only light in the theater, and these had to When Molière was twenty-three, he took be snuffed frequently, even though it interhis company to Paris, hoping to meet there rupted the actors in the midst of declaiming with success. Indeed, he did appear once their lines. The music for the play was before the young king at Fontainebleau, furnished by a flute and a tambour, or by where the seven-year-old monarch was in two fiddlers. The price of the most expenresidence; but this mark of royal favor failed sive seats was about ten cents in our money, to support the venture, and one disappoint- the cheapest seats costing five cents. Specment after another followed, until at last the tators were admitted at one o'clock, and the company was reduced to such straits that it play began promptly at two. Such was a was unable to buy candles to light its theater. provincial theater in the France of Molière's But as no one came to see the plays, it did time, three hundred years ago. not much matter! One possessed of less Little had the young Jean-Baptiste courage than Molière would have given up, guessed of all these hardships in those globut he determined to take the company back rious days of his childhood when Grandto the provinces to retrieve his losses and father Cressé had taken him to see the then, at a more propitious time, he could try players of the Théâtre du Marais and of the Paris again. This was a wise resolve, for Hôtel de Bourgogne; then everything had Paris was then groaning under the burden of seemed like Fairyland. But for all that, outrageous taxes which had been imposed on young Molière was none the less enthusiastic the citizens by Cardinal Richelieu, and or the less determined to surmount all obwhich were retained for some time after stacles to achieve success. He was just over Richelieu's death. Furthermore, the court thirty when he produced "L'Étourdi," the first itself was unsettled, and neither royal nor of his finished pieces, as distinguished from noble patronage was to be depended upon his lighter comedy sketches written for his under these circumstances.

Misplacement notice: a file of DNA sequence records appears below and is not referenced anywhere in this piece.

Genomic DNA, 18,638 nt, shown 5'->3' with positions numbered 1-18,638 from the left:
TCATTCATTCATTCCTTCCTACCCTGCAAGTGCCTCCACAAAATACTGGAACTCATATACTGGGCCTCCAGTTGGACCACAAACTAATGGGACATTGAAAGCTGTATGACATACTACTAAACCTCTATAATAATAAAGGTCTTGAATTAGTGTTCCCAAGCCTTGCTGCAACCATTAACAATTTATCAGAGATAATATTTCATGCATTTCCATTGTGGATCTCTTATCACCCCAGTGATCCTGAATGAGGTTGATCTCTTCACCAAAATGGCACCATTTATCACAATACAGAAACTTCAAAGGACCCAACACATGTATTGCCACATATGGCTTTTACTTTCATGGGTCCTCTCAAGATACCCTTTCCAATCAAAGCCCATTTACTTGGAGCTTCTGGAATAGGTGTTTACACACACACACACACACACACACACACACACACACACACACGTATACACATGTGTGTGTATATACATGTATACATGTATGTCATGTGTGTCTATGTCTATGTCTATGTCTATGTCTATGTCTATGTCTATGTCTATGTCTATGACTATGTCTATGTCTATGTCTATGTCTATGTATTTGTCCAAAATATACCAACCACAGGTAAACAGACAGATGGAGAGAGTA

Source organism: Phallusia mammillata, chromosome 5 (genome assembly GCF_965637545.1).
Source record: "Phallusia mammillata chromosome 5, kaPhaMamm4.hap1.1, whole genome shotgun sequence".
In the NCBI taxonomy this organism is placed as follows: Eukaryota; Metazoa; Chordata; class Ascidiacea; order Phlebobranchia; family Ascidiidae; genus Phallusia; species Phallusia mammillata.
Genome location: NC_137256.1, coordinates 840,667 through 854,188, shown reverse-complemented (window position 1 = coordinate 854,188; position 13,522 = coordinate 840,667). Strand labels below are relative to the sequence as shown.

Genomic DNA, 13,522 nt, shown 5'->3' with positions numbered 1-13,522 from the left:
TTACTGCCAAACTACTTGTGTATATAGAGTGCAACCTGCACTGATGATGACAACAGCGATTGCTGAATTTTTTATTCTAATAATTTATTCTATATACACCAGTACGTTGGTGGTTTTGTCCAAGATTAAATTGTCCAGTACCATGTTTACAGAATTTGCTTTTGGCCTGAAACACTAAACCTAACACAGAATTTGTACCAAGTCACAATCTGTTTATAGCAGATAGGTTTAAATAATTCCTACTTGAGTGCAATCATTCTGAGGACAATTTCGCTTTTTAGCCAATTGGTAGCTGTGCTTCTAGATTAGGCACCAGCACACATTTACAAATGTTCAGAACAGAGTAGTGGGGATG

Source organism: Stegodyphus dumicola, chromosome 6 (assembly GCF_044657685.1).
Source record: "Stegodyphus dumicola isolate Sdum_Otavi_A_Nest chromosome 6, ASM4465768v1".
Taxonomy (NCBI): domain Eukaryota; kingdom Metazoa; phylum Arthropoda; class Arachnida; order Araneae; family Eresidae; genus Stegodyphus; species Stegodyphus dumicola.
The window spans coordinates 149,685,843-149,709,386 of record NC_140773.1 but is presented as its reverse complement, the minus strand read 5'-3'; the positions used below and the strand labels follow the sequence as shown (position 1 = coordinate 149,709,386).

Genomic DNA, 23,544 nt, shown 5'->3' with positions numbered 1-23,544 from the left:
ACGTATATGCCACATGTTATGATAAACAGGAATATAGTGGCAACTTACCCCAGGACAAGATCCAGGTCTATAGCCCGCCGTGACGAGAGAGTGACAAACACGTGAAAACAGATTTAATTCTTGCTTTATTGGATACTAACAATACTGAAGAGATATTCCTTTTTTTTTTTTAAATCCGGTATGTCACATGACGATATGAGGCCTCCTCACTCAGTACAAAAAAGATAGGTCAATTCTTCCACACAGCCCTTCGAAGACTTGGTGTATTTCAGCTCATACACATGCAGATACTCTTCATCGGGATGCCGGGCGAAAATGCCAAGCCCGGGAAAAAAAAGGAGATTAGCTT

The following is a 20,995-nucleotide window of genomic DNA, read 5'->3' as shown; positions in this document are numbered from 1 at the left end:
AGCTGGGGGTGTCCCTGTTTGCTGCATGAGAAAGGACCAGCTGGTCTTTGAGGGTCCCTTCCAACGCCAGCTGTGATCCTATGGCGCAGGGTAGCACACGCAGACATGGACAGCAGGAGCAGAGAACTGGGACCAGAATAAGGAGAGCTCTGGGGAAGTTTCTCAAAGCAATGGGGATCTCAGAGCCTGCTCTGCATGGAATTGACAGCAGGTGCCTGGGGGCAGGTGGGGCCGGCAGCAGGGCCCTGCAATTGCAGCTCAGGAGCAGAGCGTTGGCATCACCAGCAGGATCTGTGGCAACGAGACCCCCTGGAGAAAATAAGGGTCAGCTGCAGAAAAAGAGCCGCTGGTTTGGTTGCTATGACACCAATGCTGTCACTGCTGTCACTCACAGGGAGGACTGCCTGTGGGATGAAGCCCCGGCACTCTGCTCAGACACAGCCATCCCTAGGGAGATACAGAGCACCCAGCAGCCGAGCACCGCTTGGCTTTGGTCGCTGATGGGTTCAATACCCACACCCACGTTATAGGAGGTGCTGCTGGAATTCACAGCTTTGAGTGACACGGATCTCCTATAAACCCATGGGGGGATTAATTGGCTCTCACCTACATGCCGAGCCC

provincial audiences. Could Molière's old Molière's business ability was as great as preceptors of the Collège de Clermont have his literary and dramatic skill, for it was no seen it performed, they would doubtless small matter to attend to all the details of have said “There, there is a born play-writer, moving a company of players from town to this Molière!" just as, years before, they had town. Actors, musicians, costumes, prop- assured themselves that he was a born playerties, hangings, curtains, provisions, and actor. other things had to be hauled from place to About this time it chanced that while place in carts drawn by horses and mules. touring Languedoc, Molière met his old The wear and tear on the company's nerves schoolmate, the Prince de Conti, now one of was as great as the wear and tear on its be- the most important of the young nobles of longings, and it took just such patience and France. In a short time the prince attached tact as Molière possessed to keep things Molière's company to his household, with

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a handsome pension, and Molière remained or as an actor, and its emoluments also added under his patronage until the prince grew materially to his income. tired of the drama, and decided to dispense Would that all this might have brought with his troupe.

happiness to this deserving genius; but too Thus it happened that Molière was again often happiness and genius do not walk free to lead his company whither he chose. hand in hand as they ought to do, and it was As all the members of the troupe were pros

so with Molière. He had constantly to perous by now, and Molière himself possessed guard against the jealousies of his rivals, of a snug little fortune by reason of his good who sought his undoing by every means, management and his providence, the troupe though unsuccessfully.